How It Works

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So how does solar power actually work?

Solar power works by converting energy from the sun into power that can be used for your home, business, church or electric powered vehicles. There are two forms of energy generated from the sun for our use – electricity and heat. 

Both are generated through the use of solar panels, which range in size from residential rooftops to ‘solar farms’ stretching over acres of rural land.
Yes, solar power is a clean renewable and infinite energy source – as long as the sun continues to shine, energy will be generated and released.

Another clean energy positive for solar power is that, unlike the burning of fossil fuels, the conversion of sunlight into power creates no harmful greenhouse effects, gasses or emissions.

The carbon footprint of solar panels is already quite small, as they last for 25 years plus with minimal loss in efficiency. And the materials used in the panels are increasingly recycled, so the carbon footprint will continue to shrink as time goes on.
Click edit button to change this text. Lorem Solar energy was used by humans as early as the 7th century B.C., when humans used sunlight to light fires by reflecting the sun’s rays onto shiny objects. Later, in 3rd century B.C., the Greeks and Romans harnessed solar power with mirrors to light torches for religious ceremonies.

In 1839 and at the age of just 19, French physicist Edmond Becquerel discovered the photovoltaic (PV) effect while experimenting with a cell made of metal electrodes in a conducting solution. He noted that the cell produced more electricity when it was exposed to light – it was a photovoltaic cell.

In 1954 PV technology was born when Daryl Chapin, Calvin Fuller and Gerald Pearson developed the silicon PV cell at Bell Labs in 1954 – the first solar cell capable of absorbing and converting enough of the sun's energy into power to run everyday electrical equipment.

Today some satellites and spacecraft orbiting Earth, are powered by solar energy.
Solar panels are usually made from silicon installed in a metal panel frame with a glass casing. When photons, or particles of light, hit the thin layer of silicon on the top of a solar panel, they knock electrons off the silicon atoms.

This PV charge creates an electric current (specifically, direct current or DC), which is captured by the wiring in solar panels. This DC electricity is then converted to alternating current (AC) by an inverter. AC is the type of electrical current used when you plug appliances into normal wall sockets.
Solar PV panels generate electricity, as described above, while solar thermal panels generate heat. While the energy source is the same – the sun – the technology in each system is different.

Solar PV is based on the photovoltaic effect, by which a photon (the basic unit of light) impacts a semi-conductor surface like silicon and generates the release of an electron. Solar thermal is less sophisticated and simply the direct heating of water (or other fluids) by sunlight. For domestic use, solar thermal panels are also installed on a roof facing the sun, heating water stored in a hot water cylinder and so providing hot water and heating. On a larger scale, solar thermal can also be used in power stations.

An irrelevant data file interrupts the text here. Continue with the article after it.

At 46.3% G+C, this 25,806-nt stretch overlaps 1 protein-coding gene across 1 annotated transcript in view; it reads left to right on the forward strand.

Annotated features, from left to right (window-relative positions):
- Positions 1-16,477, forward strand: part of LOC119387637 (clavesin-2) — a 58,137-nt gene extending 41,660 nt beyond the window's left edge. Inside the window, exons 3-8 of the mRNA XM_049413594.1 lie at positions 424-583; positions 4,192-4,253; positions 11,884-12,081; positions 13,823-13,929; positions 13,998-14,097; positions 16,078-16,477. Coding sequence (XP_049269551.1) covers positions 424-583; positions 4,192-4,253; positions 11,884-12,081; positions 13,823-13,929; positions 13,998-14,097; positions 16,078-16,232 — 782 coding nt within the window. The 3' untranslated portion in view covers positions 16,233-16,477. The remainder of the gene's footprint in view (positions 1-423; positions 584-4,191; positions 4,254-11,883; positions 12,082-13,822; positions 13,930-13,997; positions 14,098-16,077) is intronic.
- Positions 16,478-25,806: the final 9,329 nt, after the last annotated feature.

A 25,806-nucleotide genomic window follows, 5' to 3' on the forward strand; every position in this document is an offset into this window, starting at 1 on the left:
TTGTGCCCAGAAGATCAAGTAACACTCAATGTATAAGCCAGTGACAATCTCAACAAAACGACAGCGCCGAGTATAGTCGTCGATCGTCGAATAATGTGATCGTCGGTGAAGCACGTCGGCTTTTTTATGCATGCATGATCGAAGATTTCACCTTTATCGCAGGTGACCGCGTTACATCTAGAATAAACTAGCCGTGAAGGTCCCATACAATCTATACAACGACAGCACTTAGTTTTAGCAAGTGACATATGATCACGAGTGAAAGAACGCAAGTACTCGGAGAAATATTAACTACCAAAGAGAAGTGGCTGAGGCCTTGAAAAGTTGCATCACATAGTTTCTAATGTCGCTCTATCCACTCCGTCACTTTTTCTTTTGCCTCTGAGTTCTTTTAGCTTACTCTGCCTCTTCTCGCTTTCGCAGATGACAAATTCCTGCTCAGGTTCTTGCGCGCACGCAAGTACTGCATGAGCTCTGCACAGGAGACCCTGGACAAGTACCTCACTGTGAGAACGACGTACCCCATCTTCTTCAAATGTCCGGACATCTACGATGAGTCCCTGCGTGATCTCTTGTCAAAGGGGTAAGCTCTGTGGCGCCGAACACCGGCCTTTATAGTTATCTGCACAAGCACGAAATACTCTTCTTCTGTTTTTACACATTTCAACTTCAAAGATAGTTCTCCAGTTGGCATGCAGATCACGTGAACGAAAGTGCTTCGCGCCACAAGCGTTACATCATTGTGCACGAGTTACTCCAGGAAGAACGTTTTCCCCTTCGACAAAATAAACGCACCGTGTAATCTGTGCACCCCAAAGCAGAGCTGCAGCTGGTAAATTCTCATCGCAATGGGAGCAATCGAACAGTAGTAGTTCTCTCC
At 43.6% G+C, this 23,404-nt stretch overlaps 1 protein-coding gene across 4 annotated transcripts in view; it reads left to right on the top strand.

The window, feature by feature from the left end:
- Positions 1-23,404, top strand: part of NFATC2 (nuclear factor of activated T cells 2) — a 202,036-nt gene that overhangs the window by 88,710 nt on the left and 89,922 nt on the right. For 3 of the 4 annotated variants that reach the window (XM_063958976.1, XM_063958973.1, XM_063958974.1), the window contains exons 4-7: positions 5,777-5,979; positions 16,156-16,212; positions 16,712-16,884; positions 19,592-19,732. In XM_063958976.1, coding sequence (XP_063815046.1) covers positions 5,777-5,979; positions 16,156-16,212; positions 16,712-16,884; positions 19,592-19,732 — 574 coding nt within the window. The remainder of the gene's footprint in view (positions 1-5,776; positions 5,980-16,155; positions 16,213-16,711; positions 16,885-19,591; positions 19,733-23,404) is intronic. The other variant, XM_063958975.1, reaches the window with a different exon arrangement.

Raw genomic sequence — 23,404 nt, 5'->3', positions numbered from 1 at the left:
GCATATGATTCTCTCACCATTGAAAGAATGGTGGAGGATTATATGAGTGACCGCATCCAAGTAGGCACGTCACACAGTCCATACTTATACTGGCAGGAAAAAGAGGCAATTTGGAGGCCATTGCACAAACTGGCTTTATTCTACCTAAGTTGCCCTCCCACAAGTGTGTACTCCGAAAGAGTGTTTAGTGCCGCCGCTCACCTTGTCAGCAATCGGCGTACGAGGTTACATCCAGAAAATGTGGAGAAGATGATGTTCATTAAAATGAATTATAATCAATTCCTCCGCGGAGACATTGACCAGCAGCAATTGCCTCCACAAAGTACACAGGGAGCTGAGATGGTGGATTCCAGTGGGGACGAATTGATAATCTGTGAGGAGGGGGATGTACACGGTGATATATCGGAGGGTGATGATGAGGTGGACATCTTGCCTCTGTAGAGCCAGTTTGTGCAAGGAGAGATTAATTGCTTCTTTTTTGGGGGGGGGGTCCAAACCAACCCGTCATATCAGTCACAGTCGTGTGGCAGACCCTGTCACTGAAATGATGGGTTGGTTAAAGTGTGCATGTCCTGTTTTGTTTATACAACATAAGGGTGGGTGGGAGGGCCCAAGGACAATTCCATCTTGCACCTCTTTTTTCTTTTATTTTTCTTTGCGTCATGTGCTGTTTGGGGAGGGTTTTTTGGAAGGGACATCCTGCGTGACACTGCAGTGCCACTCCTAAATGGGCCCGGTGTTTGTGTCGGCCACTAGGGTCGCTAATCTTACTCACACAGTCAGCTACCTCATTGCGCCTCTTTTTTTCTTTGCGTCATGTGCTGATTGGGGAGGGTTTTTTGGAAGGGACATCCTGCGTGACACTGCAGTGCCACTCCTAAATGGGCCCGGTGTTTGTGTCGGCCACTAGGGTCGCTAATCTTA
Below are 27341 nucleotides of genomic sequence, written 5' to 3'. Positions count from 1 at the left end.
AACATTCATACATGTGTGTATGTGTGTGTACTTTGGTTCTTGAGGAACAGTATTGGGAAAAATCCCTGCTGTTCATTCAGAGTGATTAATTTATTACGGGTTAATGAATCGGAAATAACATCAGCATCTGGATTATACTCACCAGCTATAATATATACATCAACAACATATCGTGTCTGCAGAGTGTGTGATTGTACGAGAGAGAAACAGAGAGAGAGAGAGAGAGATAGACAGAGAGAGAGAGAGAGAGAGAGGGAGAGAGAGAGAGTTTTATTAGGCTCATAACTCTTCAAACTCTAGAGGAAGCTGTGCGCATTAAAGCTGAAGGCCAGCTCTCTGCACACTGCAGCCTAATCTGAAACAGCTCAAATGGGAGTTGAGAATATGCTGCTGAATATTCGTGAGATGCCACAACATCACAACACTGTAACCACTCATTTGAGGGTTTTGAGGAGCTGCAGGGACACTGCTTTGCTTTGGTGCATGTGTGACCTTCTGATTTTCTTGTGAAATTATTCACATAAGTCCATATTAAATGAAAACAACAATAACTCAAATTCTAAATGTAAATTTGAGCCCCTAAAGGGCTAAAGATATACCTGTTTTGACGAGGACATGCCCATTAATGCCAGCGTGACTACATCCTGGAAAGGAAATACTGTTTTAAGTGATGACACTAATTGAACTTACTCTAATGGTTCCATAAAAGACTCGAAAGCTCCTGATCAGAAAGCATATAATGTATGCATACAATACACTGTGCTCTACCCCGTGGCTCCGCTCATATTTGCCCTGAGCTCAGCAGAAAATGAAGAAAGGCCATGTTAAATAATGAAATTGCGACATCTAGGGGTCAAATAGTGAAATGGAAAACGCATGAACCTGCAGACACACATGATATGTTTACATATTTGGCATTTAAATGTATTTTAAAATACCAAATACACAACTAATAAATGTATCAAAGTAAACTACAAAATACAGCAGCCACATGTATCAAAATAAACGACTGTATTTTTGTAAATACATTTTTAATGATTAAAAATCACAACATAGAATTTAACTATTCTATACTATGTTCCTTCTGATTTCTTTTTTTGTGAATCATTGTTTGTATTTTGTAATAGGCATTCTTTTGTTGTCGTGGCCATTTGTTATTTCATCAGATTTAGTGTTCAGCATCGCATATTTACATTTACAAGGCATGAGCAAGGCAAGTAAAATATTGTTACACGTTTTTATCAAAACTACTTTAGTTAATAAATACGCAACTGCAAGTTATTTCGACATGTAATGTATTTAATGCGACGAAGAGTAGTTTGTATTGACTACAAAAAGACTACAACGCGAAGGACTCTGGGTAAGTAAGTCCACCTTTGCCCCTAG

Solar farms, also known as solar parks or solar fields, are large areas of land containing interconnected solar panels positioned together over many acres, to harvest large amounts of solar energy at the same time. Solar farms are designed for large-scale solar energy generation that feed directly into the grid, as opposed to individual solar panels that usually power a single home or building.
Yes, it can. Some areas in the country may not seem like the best place for generating energy from the sun, but solar power only requires some level of daylight in order to harness the sun’s energy. That said, the rate at which solar panels generate electricity does vary depending on the amount of direct sunlight and the quality, size, number and location of panels in use.
Solar power is more affordable, accessible, and prevalent in the United States than ever before. From just 0.34 GW in 2008, U.S. solar power capacity has grown to an estimated 97.2 gigawatts (GW) today. This is enough to power the equivalent of 18 million average American homes. Today, over 3% of U.S. electricity comes from solar energy in the form of solar photovoltaics (PV) and concentrating solar-thermal power (CSP).

Go solar and have a piece of mind.

With Solar Info America, you have control over the experience you have with the process of going solar. No more salesmen at the door or unwanted phone calls. We offer a completely online experience where you can get and compare several solar quotes before you choose which one is best for you.

Solar Info America does all of the heavy lifting for you you no longer have to search a hundreds of webpages to find the best solar solution for your home, business or church.  Solar Info America has a large network of solar installers we work with to ensure you’re getting the best equipment, installation and after installation service possible. You can literally save thousands of dollars by letting us do the comparison shopping for you.

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